CCE staff and partner reflections on our collaborative work to create schools where learning is engaging and rewarding, and every student is set up for success.
Performance Assessment Snopes: What’s True and What’s Nonsense
Performance Assessment and Project-based Learning have similarities, but are notably different.
High quality project-based learning experiences allow learners to engage with the world and to share and understand their values. They are culturally responsive, they are flexible in process and product, they're engaging, and they adhere to the elements of Universal Design for Learning. Quality Performance Assessments have all those things too! The big difference is that Quality Performance Assessments are a system of assessments that work together to help teachers understand and communicate where a learner is on a continuum of skills and knowledge. These higher-order thinking skills cannot be assessed using standardized assessments such as tests and quizzes. In project-based learning, you can engage in real-world learning and still give a traditional assessment to see if students have mastered what you wanted them to learn. So it really comes down to philosophy and how you're using project-based learning in your system and how those projects are interconnected to help build a body of evidence that demonstrates what students know and are able to do.
Performance assessments challenge the real purpose of assessment and why we are doing it. The standardized assessment culture we are in is a joyless culture. The emphasis is not on learning; it is on accountability. A Quality Performance Assessment system can hold school systems accountable as well as eliminate this extra time spent on joyless tests that don’t assess the most important skills our kids need: communication, collaboration, moral literacy, media literacy, creativity, critical thinking and self-direction. Project-based Learning is great; just make sure you are also capturing the resulting learning in a meaningful and manageable way to communicate student growth and to reflect on your practice.
Performance assessments can only be given on a large-scale.
Many folks think that performance assessments can only be really big year-long or semester-long assignments. But, in fact, educators can use performance assessments in a variety of ways, both big and small, in the middle of a unit or at the end, to see how students are communicating their new understanding or how they are approaching new problems.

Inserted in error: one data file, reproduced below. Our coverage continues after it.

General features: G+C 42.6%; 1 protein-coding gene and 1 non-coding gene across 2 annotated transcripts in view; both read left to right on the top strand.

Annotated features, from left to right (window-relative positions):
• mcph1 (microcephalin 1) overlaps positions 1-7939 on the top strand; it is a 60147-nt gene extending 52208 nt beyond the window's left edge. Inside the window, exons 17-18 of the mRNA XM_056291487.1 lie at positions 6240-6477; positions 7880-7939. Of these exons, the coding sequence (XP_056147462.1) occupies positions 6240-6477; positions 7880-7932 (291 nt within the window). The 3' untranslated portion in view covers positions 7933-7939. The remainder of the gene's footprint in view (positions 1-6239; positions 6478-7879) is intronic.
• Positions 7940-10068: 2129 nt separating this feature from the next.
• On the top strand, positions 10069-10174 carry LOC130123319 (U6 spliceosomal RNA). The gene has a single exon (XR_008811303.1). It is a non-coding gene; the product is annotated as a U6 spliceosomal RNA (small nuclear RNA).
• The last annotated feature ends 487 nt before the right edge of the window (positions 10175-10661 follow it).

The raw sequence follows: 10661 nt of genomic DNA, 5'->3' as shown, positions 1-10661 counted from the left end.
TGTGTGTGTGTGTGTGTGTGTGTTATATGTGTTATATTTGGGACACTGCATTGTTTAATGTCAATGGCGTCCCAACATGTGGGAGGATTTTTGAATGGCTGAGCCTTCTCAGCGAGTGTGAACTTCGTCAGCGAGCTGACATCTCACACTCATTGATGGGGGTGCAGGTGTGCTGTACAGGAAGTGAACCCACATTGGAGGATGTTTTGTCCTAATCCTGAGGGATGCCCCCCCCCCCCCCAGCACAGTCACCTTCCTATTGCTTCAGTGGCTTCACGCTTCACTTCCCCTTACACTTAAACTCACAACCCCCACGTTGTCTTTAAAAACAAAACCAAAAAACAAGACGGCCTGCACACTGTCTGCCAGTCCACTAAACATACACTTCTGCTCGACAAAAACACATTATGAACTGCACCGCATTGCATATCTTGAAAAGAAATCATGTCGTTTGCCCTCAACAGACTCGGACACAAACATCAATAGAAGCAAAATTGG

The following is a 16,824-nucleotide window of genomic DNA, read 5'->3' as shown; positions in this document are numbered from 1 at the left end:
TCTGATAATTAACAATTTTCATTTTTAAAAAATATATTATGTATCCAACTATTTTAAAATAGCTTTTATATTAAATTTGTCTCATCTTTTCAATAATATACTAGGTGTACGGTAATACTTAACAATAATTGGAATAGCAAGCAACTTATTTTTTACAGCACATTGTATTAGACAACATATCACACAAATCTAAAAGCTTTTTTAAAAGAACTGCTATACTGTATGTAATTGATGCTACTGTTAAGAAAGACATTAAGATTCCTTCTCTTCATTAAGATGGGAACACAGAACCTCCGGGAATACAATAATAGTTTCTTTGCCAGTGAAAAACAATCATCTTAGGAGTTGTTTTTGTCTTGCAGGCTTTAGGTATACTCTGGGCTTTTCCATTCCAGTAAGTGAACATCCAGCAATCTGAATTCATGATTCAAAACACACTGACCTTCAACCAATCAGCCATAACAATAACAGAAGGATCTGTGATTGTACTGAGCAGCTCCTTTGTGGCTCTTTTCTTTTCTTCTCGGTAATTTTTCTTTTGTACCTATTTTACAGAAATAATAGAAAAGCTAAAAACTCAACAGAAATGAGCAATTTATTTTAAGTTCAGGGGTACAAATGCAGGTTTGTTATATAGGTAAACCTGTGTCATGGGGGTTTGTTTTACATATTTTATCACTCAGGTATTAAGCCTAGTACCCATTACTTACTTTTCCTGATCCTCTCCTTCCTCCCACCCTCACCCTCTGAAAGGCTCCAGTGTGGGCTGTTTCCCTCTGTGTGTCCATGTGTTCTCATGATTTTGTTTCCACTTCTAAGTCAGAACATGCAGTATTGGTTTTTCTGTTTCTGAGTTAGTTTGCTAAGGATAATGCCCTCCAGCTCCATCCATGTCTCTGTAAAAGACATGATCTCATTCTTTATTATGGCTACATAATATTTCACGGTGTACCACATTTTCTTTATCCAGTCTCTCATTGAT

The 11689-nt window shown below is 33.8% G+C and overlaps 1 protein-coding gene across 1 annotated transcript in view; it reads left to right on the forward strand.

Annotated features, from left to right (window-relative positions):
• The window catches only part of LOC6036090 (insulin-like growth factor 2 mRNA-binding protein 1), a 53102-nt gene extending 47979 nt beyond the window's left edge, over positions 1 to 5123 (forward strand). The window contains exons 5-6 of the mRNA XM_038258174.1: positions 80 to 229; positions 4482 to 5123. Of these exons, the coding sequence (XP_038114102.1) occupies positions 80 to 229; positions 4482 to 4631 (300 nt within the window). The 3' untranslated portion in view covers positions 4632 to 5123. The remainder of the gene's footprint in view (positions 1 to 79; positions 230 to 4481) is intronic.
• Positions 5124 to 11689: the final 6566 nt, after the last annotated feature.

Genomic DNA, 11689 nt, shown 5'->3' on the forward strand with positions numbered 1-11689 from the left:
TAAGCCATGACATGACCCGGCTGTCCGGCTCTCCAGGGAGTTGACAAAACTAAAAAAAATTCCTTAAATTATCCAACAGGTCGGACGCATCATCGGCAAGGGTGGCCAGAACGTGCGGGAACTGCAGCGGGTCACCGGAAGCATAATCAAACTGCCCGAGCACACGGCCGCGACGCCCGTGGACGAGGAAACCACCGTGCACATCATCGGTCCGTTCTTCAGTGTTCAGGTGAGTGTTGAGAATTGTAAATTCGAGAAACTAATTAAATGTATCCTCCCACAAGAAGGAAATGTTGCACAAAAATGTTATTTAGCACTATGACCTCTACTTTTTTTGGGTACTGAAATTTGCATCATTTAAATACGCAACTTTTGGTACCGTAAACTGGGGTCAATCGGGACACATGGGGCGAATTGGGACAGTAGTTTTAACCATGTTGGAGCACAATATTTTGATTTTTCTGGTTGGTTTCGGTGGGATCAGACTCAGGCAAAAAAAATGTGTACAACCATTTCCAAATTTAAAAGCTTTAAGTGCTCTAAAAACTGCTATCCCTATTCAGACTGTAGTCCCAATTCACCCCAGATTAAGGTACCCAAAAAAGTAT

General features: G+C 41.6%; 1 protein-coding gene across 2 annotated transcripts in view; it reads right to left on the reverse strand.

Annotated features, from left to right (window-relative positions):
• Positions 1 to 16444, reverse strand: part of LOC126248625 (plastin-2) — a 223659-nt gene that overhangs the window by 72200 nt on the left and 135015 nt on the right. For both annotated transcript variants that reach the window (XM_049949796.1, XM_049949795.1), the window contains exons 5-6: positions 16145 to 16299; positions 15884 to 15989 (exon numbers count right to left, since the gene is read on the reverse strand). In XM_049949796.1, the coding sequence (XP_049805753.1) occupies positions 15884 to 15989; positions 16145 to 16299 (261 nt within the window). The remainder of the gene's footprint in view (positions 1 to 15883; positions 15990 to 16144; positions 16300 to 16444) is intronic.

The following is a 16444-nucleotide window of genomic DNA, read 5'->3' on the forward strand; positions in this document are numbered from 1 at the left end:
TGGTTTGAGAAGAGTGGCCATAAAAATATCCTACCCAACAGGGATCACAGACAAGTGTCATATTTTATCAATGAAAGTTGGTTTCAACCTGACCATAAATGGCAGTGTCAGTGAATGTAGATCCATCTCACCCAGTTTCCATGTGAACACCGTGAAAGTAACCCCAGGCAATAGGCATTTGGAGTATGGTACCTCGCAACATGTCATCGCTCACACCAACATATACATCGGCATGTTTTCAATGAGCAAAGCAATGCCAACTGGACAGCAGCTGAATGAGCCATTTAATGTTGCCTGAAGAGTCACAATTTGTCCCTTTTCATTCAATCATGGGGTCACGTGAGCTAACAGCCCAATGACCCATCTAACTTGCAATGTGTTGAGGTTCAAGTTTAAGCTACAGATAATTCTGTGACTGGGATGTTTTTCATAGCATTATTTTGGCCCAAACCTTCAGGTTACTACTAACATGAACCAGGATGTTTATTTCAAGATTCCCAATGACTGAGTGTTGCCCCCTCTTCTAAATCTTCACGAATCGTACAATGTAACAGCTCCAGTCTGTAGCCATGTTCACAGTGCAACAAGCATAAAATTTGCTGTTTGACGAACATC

Using a simple example, if I am teaching a fractions unit, at the middle of the unit after we’ve already done addition of positive fractions, I probably want to check to make sure that learners can apply that skill or do some strategic thinking around how to solve questions that require that skill before moving onto subtracting fractions. So, I might give a small, performance-based task that allows me to see where students are right now in that discrete skill and also assess how they are communicating as a mathematician. I can see how students are thinking about problem solving. Are they using mental math? Are they drawing factor trees? Who is struggling? Who isn’t? Why? Smaller performance assessments can provide real-time feedback and actionable data to support teaching practice and student learning.
Of course, some performance assessments are really big. I might have a year-long task in which students are engaged and getting feedback along the way. Capstones, gateways or learner designed assessments are really big. It’s not about big or small; it’s really about how they are used on the learning journey.
Performance Assessments are too subjective for reliable scoring.
This one is an interesting myth, because it comes with the assumption that standardized tests are 100% reliable. Educational assessment is a human act. The SAT and other standardized tests were created by humans, using expectations that are defined by test makers who are not connected to our local communities. Our culture tends to look at the results from these tests as absolutes, but they are not. We posit that a Quality Performance Assessment system can be more reliable than traditional assessment systems. A performance assessment system engages learners in what is meaningful to them, is connected to learning outcomes that are meaningful to the local community, and allows teachers to be actively engaged in the assessment process. Through conversations and calibration exercises, teachers in a Quality Performance Assessment system develop deep understanding of the language of the rubric in relation to the student work produced. The more teachers assess, and assess together, the more reliable the assessment becomes.
It’s also important to note that yes, a standardized test can assess knowledge if a student is willing to share what they know, but cannot assess what students can do with the knowledge or what skills a student possesses. Quality Performance Assessments help to create a body of evidence of deeper student learning beyond discrete skill and memorization. Teacher observation, student reflection and student work are more valid, more meaningful pieces of evidence of a student’s learning journey than a standardized test, and can all be used to create a reliable system.